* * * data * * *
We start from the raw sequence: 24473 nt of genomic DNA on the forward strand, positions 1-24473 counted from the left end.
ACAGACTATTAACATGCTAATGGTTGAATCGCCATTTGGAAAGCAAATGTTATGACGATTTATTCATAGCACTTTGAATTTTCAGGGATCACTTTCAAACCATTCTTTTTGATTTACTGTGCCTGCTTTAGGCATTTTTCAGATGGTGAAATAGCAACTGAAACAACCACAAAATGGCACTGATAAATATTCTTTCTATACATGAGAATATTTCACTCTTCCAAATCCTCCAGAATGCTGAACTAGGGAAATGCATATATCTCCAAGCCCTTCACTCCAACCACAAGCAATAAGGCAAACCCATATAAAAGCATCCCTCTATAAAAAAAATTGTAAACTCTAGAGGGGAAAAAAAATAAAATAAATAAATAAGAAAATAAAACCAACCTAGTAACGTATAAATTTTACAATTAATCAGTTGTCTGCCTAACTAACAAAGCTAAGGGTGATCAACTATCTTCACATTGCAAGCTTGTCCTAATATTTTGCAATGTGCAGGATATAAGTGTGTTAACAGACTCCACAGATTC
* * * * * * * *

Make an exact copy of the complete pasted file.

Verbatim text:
We start from the raw sequence: 24473 nt of genomic DNA on the forward strand, positions 1-24473 counted from the left end.
ACAGACTATTAACATGCTAATGGTTGAATCGCCATTTGGAAAGCAAATGTTATGACGATTTATTCATAGCACTTTGAATTTTCAGGGATCACTTTCAAACCATTCTTTTTGATTTACTGTGCCTGCTTTAGGCATTTTTCAGATGGTGAAATAGCAACTGAAACAACCACAAAATGGCACTGATAAATATTCTTTCTATACATGAGAATATTTCACTCTTCCAAATCCTCCAGAATGCTGAACTAGGGAAATGCATATATCTCCAAGCCCTTCACTCCAACCACAAGCAATAAGGCAAACCCATATAAAAGCATCCCTCTATAAAAAAAATTGTAAACTCTAGAGGGGAAAAAAAATAAAATAAATAAATAAGAAAATAAAACCAACCTAGTAACGTATAAATTTTACAATTAATCAGTTGTCTGCCTAACTAACAAAGCTAAGGGTGATCAACTATCTTCACATTGCAAGCTTGTCCTAATATTTTGCAATGTGCAGGATATAAGTGTGTTAACAGACTCCACAGATTC